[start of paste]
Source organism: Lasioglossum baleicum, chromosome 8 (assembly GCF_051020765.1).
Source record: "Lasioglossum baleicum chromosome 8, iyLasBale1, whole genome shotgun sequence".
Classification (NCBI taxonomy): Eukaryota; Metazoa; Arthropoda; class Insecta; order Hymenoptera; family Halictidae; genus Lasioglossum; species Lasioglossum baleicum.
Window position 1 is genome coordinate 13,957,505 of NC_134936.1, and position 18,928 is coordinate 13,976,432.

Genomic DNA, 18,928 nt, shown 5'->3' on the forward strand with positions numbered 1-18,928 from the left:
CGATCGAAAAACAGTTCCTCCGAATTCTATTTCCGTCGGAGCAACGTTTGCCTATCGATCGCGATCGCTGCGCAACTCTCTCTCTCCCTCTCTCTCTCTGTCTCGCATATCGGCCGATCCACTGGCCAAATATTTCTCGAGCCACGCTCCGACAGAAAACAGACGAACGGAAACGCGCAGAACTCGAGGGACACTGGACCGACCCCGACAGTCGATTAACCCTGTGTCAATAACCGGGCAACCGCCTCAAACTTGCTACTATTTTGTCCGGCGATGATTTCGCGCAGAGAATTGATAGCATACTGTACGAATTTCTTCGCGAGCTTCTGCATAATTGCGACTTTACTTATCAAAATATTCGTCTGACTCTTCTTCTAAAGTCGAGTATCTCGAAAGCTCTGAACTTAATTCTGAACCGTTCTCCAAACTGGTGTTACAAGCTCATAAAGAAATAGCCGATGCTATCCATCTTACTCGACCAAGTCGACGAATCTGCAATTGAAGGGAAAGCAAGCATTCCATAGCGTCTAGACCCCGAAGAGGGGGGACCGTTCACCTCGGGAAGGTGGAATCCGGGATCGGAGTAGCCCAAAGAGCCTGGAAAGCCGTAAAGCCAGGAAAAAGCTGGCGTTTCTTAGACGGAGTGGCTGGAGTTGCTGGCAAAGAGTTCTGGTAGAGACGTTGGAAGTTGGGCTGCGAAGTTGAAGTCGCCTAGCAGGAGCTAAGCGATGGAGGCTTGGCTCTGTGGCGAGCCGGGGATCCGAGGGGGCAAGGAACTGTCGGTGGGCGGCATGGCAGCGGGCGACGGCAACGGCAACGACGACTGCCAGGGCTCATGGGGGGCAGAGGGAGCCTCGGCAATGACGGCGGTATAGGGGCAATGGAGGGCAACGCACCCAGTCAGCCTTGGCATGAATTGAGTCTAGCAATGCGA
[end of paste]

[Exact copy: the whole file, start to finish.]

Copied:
Source organism: Lasioglossum baleicum, chromosome 8 (assembly GCF_051020765.1).
Source record: "Lasioglossum baleicum chromosome 8, iyLasBale1, whole genome shotgun sequence".
Classification (NCBI taxonomy): Eukaryota; Metazoa; Arthropoda; class Insecta; order Hymenoptera; family Halictidae; genus Lasioglossum; species Lasioglossum baleicum.
Window position 1 is genome coordinate 13,957,505 of NC_134936.1, and position 18,928 is coordinate 13,976,432.

Genomic DNA, 18,928 nt, shown 5'->3' on the forward strand with positions numbered 1-18,928 from the left:
CGATCGAAAAACAGTTCCTCCGAATTCTATTTCCGTCGGAGCAACGTTTGCCTATCGATCGCGATCGCTGCGCAACTCTCTCTCTCCCTCTCTCTCTCTGTCTCGCATATCGGCCGATCCACTGGCCAAATATTTCTCGAGCCACGCTCCGACAGAAAACAGACGAACGGAAACGCGCAGAACTCGAGGGACACTGGACCGACCCCGACAGTCGATTAACCCTGTGTCAATAACCGGGCAACCGCCTCAAACTTGCTACTATTTTGTCCGGCGATGATTTCGCGCAGAGAATTGATAGCATACTGTACGAATTTCTTCGCGAGCTTCTGCATAATTGCGACTTTACTTATCAAAATATTCGTCTGACTCTTCTTCTAAAGTCGAGTATCTCGAAAGCTCTGAACTTAATTCTGAACCGTTCTCCAAACTGGTGTTACAAGCTCATAAAGAAATAGCCGATGCTATCCATCTTACTCGACCAAGTCGACGAATCTGCAATTGAAGGGAAAGCAAGCATTCCATAGCGTCTAGACCCCGAAGAGGGGGGACCGTTCACCTCGGGAAGGTGGAATCCGGGATCGGAGTAGCCCAAAGAGCCTGGAAAGCCGTAAAGCCAGGAAAAAGCTGGCGTTTCTTAGACGGAGTGGCTGGAGTTGCTGGCAAAGAGTTCTGGTAGAGACGTTGGAAGTTGGGCTGCGAAGTTGAAGTCGCCTAGCAGGAGCTAAGCGATGGAGGCTTGGCTCTGTGGCGAGCCGGGGATCCGAGGGGGCAAGGAACTGTCGGTGGGCGGCATGGCAGCGGGCGACGGCAACGGCAACGACGACTGCCAGGGCTCATGGGGGGCAGAGGGAGCCTCGGCAATGACGGCGGTATAGGGGCAATGGAGGGCAACGCACCCAGTCAGCCTTGGCATGAATTGAGTCTAGCAATGCGA